Introduction: Tea Kettle Whistle Repair
A working tea kettle whistle is a necessity in my house. I put the kettle on the boil and go to do housework or play on the computer and forget that I have water boiling. This is hard on my poor tea kettle and perhaps a hazard to boot. I have a perfectly fine Kitchen Aid tea kettle with a whistle in the lid and it works. But I saw this vintage Duncan Hines copper and stainless kettle and had to have it. For $ 15.00 and some tax it was mine. I brought it home, cleaned it and set it to boil, only to find that the whistle was A.W.O.L. So I began to do research, just as you have, wondering how I can repair my new vintage kettle.
Step 1: How Does the Tea Kettle Whistle Work?
As steam comes up the kettle’s spout, it meets a hole at the start of the whistle, which is much narrower than the spout itself.
This contracts the flow of steam as it enters the whistle and creates a jet of steam passing through it. The steam jet is naturally unstable, like the jet of water from a garden hose that starts to break into droplets after it has travelled a certain distance. As a result, by the time it reaches the end of the whistle, the jet of steam is no longer a pure column, but slightly disturbed. These instabilities cannot escape perfectly from the whistle and as they hit the second whistle wall, they form a small pressure pulse. This pulse causes the steam to form vortices as it exits the whistle. These vortices produce sound waves, creating the comforting noise that before a forthcoming cup of tea.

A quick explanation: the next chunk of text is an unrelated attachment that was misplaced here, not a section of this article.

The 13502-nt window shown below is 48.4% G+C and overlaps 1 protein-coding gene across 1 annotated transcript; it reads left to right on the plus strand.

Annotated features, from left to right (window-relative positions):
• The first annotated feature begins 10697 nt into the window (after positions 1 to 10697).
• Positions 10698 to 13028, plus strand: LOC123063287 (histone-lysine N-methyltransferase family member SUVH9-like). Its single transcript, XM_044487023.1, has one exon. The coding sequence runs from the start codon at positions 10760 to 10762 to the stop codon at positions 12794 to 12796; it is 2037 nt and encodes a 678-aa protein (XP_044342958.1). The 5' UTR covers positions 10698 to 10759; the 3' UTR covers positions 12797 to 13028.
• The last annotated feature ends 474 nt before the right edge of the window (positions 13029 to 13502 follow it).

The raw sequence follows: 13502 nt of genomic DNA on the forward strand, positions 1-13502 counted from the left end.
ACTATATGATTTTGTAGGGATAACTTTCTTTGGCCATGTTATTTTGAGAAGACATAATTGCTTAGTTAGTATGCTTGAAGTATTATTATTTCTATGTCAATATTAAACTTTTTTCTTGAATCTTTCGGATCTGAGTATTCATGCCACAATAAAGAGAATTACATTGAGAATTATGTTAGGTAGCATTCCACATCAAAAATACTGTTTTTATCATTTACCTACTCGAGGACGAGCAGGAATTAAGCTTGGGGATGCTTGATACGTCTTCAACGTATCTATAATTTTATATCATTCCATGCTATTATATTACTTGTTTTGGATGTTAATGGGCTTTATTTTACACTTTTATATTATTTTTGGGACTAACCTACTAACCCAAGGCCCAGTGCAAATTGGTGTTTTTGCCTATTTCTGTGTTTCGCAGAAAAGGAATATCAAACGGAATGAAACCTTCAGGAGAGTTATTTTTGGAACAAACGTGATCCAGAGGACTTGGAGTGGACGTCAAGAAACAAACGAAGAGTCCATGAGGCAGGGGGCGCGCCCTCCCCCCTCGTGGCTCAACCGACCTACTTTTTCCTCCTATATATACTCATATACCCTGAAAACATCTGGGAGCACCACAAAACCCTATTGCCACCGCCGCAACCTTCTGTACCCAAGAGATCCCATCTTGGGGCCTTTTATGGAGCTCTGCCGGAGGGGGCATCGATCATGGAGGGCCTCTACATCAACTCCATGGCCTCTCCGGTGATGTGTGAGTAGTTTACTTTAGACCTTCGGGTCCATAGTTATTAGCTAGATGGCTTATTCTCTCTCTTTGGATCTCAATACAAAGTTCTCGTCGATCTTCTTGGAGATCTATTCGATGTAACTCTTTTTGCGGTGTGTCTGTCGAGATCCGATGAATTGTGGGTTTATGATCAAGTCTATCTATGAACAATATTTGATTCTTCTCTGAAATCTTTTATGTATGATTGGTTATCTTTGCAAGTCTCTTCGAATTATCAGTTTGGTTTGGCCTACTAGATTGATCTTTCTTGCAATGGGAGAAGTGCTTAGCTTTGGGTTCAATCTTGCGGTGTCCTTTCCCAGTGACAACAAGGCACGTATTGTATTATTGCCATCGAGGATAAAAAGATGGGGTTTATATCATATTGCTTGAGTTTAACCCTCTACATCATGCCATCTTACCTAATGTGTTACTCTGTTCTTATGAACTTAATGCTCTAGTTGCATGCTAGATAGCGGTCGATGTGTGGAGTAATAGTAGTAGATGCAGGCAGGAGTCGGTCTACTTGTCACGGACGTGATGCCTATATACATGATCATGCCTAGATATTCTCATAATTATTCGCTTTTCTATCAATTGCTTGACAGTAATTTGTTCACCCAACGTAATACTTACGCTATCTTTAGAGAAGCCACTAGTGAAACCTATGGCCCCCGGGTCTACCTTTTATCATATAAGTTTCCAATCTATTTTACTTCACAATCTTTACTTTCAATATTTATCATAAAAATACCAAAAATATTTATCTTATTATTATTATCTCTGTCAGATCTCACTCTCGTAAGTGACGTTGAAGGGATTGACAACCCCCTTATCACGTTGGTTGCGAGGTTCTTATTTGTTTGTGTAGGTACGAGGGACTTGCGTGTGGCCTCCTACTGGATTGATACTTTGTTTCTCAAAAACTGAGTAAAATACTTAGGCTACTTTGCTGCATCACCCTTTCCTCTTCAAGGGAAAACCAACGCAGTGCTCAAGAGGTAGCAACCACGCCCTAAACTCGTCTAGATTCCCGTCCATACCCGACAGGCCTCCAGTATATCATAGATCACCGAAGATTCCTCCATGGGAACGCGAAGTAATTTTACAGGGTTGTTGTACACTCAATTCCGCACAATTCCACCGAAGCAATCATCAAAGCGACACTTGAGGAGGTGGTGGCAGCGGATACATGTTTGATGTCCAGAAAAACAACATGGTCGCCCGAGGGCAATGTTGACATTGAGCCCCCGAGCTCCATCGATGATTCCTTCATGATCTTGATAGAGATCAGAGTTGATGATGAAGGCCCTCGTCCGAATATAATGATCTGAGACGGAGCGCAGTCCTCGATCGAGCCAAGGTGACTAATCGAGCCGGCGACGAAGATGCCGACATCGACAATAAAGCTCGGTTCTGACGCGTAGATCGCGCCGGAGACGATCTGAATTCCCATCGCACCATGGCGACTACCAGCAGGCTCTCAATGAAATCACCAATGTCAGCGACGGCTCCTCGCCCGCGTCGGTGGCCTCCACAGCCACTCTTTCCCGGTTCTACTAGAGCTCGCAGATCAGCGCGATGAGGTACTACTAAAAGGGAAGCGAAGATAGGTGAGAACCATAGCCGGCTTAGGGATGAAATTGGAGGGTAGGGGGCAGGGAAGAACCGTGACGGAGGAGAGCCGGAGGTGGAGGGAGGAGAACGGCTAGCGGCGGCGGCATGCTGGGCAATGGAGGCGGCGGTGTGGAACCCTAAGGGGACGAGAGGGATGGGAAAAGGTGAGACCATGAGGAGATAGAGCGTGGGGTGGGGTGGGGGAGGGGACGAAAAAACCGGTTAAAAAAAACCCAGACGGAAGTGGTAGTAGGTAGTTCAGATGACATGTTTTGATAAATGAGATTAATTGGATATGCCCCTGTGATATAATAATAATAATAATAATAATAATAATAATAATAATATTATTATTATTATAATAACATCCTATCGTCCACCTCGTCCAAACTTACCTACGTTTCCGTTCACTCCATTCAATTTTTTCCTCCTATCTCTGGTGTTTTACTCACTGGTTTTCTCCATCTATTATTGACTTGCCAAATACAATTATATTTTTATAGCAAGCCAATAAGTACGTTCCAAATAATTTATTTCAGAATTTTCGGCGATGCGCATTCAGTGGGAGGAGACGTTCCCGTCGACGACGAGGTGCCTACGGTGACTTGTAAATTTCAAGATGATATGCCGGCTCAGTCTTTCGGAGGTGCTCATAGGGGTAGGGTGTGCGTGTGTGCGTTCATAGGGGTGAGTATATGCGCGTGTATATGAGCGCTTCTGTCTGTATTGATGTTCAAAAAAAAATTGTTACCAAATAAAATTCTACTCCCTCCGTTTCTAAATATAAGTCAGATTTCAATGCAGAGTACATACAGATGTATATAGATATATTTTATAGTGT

The Duncan Hines kettle was missing the first plate! Now that I know how the whistle works and what I need to repair it all i need is a small disk of metal and a way of fastening it to the kettle. That should be easy, I thought but what would I use to cut the disk? and how would it stay in position?
Step 2: Making the Whistle Disk
So as I was pondering how to make the whistle and cleaning up after last night's Pizza and Beer. On the table I found a perfectly round metal disk! A bottle cap from a bottle of Ale.
So with a hammer and some pliers I began to reshape the bottle top into a flatter wider disk. Once I had shaped it into what you see here, I only had to tweak it slightly to wedge it into the lid opening. No glues or screws just friction is holding it in place. I made a mark in the center as guide for drilling a hole. Next I drilled a hole and sanded smooth the rough edges.
And do you know what happened next my eager whistle blowers? This 45 year old vintage Duncan Hines whistling tea kettle blew it's whistle. It sounds clear and strong, perhaps not on key but pleasant just the same.
This is my first Instructable, I had fun making it and I hope it helps you too. Thank for reading.